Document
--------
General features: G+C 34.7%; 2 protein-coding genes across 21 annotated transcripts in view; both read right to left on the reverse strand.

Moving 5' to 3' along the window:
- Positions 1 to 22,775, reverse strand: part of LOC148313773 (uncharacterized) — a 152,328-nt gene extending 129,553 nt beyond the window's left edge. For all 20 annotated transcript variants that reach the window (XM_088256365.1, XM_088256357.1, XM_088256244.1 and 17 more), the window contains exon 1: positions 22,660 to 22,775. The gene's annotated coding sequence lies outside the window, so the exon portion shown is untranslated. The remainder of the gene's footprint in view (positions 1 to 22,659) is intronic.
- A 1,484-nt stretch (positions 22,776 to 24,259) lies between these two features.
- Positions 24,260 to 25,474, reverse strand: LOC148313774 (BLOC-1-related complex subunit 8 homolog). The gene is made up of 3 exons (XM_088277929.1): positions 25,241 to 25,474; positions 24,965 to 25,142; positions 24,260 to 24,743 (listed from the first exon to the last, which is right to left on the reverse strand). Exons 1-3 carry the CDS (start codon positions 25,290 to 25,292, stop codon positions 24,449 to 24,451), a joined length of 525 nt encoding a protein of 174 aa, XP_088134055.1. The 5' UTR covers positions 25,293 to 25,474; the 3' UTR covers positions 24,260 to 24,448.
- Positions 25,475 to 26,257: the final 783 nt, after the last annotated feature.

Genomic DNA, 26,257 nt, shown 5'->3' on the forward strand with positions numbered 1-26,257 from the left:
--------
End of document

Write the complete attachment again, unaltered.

General features: G+C 34.7%; 2 protein-coding genes across 21 annotated transcripts in view; both read right to left on the reverse strand.

Moving 5' to 3' along the window:
- Positions 1 to 22,775, reverse strand: part of LOC148313773 (uncharacterized) — a 152,328-nt gene extending 129,553 nt beyond the window's left edge. For all 20 annotated transcript variants that reach the window (XM_088256365.1, XM_088256357.1, XM_088256244.1 and 17 more), the window contains exon 1: positions 22,660 to 22,775. The gene's annotated coding sequence lies outside the window, so the exon portion shown is untranslated. The remainder of the gene's footprint in view (positions 1 to 22,659) is intronic.
- A 1,484-nt stretch (positions 22,776 to 24,259) lies between these two features.
- Positions 24,260 to 25,474, reverse strand: LOC148313774 (BLOC-1-related complex subunit 8 homolog). The gene is made up of 3 exons (XM_088277929.1): positions 25,241 to 25,474; positions 24,965 to 25,142; positions 24,260 to 24,743 (listed from the first exon to the last, which is right to left on the reverse strand). Exons 1-3 carry the CDS (start codon positions 25,290 to 25,292, stop codon positions 24,449 to 24,451), a joined length of 525 nt encoding a protein of 174 aa, XP_088134055.1. The 5' UTR covers positions 25,293 to 25,474; the 3' UTR covers positions 24,260 to 24,448.
- Positions 25,475 to 26,257: the final 783 nt, after the last annotated feature.

Genomic DNA, 26,257 nt, shown 5'->3' on the forward strand with positions numbered 1-26,257 from the left: